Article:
25 November 2016

Relativistic messages, signals, information

Been reading Bernhard Schutz's A First Course in General Relativity.
Here a few thoughts stimulated by this book.

Apologies in advance for your having to think this through.

It is a (tacit or explicit) axiom of modern physics that only sensuous
data received in the present exist; "sensuous" here includes all that an observer-subject can sense with the aid of apparatuses such as microscopes, vibrating membranes in microphones, telescopes, radio-telescopes, gravitational interferometers, etc. etc.

For relativity physics, all observations are relative to the observer-subject in its respective reference frame receiving signals in the form of electromagnetic (including, in particular, the visible colour spectrum) or gravitational waves, which all move at the absolute speed of light, c = 300,000 km/s, either in a straight line (special relativity) or on a curved line (general relativity). The motion of such waves is the absolute motion. All scientific observation is relative to and solely dependent upon receiving such e-m and gravitational waves. The angels of modern physics are photons and gravitons which, at their specific, differentiated frequencies, carry information. Gravitation itself is equivalent to the curvature of four-dimensional space-time in co-ordinates (x. y, z, t). The specific way in which these four co-ordinates are related to each other in the metric of the Riemann tensor, R, determines whether the space-time in question is either flat or curved. If R=0 everywhere, the space-time is flat.

For modern physics, it is solely by virtue of the e-m and gravitational signals an observer-subject receives that the observer can 'see' or 'hear' the universe. Such signals bear energy, i.e. are pure potential and actual motion, that is registered by the recipient medium, such as the eye's retina, AS difference, i.e. information. Because these signals only reach an observer at the speed of light, looking out into the universe is looking back in linear time, t, which, in relativity theory, for convenience, is not measured in seconds, but in metres, that is, the metres travelled by light in a given time interval. By convention and for ease of mathematical manipulation, the speed of light c is set equal to 1. Hence modern physics both mathematizes and spatializes time entirely.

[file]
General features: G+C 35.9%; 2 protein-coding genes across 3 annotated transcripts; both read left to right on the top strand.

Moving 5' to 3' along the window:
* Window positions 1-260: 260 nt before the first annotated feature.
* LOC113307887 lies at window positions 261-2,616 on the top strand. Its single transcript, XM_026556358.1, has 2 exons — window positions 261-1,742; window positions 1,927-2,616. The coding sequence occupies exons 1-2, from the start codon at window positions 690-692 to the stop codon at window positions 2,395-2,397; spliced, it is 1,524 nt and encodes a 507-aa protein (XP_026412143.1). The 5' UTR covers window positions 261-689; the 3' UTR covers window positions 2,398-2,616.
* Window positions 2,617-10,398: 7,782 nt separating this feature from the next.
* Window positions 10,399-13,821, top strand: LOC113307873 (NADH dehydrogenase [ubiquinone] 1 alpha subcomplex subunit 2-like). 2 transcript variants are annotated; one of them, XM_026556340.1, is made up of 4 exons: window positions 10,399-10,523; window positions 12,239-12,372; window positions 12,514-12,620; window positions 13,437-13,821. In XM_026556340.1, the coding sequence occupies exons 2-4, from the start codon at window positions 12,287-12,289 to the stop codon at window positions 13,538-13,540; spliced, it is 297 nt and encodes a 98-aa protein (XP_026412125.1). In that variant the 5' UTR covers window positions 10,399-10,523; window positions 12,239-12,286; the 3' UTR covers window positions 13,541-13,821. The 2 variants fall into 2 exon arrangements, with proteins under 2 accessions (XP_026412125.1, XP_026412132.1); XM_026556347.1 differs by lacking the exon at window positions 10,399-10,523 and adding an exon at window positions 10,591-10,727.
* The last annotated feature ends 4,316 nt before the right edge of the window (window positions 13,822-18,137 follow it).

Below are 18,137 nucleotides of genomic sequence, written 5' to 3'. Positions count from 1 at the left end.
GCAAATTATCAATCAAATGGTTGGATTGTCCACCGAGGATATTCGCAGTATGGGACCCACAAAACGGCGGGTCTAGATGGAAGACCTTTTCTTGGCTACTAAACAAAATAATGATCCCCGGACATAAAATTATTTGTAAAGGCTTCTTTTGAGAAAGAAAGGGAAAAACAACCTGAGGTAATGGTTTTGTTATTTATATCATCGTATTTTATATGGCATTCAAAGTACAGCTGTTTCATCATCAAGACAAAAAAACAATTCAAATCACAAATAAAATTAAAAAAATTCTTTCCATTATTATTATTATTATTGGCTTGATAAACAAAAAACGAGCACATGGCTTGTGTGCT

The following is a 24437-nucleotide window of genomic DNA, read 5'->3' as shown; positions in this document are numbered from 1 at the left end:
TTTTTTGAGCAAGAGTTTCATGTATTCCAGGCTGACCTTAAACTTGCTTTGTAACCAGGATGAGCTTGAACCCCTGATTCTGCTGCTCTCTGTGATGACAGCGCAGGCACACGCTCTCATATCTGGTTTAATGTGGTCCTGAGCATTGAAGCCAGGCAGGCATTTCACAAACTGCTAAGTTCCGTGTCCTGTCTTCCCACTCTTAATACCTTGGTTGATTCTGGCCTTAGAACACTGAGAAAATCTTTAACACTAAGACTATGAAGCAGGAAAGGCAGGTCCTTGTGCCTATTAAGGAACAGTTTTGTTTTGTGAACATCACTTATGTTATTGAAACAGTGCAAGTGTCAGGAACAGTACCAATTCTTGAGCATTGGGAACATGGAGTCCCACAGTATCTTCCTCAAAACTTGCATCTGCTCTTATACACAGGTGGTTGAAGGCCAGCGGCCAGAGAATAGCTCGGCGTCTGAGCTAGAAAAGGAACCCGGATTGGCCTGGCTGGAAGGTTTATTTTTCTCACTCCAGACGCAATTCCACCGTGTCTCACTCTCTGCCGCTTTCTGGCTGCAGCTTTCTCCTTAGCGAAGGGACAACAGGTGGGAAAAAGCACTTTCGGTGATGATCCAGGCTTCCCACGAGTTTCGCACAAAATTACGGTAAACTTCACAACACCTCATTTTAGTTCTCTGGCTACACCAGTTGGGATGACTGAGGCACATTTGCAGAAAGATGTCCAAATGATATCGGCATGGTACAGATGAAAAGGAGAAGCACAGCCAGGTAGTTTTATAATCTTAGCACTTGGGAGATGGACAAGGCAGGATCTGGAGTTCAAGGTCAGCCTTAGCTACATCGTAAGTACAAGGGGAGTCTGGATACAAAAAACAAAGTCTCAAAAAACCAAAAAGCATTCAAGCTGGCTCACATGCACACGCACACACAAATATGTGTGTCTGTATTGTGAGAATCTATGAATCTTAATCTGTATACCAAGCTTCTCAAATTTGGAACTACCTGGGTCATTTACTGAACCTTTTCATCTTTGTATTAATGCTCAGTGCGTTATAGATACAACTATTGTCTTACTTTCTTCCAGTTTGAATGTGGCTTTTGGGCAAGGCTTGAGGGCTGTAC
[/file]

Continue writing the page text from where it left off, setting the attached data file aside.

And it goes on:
First it was optical telescopes, starting with Galileo's, that enabled scientists to see further out into the universe than the naked eye is capable of. The light signals carried the information necessary to see better. Optical telescopes got better and better, with larger and larger lenses and ever improved resolutions allowing ever finer differentiation to be seen in the light-messages. Starting after WWII, telescopes receiving radio, gamma rays, x-rays, etc. entered the fray, enabling e-m radiation also outside the visible, optical spectrum to be received and hence 'seen'. These radiation signals (spectrometry) allowed completely new phenomena in the sky to be observed for the first time, which in turn greatly modified the theoretical models (i.e. equations) developed to understand the information-signals received. Phenomena such as black holes, quasars, pulsars,  neutron stars were now 'visible' for the scientific observer-subject via the signal data received and their often very laborious analysis, which has become a major branch of modern physics.

E-m radiation received from the sky is itself subject to disturbance by other e-m radiation from other sources. The further the e-m radiation has travelled to the observer, the more it has been corrupted by this noise from having to pass through and by other matter with its own e-m radiation. It cannot get through so-called 'decoupled' plasma-matter at all, which supposedly predominated in the young universe. By using multiple observers and analyzing very large amounts of data ('messages'), the noise can be filtered out to get to the underlying 'core' message. Everything depends, of course, on the sensitivity of the receiver-apparatuses. The signals received carry energy which activates the sensors in the receiver apparatus with a certain amplitude. The more sensitive the apparatus (e.g. radio telescope), the further the observer can 'see' or 'hear' into the universe.

Gravitational waves were detected directly for the very first time in 2015 by the LIGO interferometers in the U.S. These waves are extremely hard to detect, for their energy is low, which means low amplitude which has to be sorted out from the various sources of noise (extraneous information), principally seismic noise from vibrations at low frequencies, thermal noise from heat sources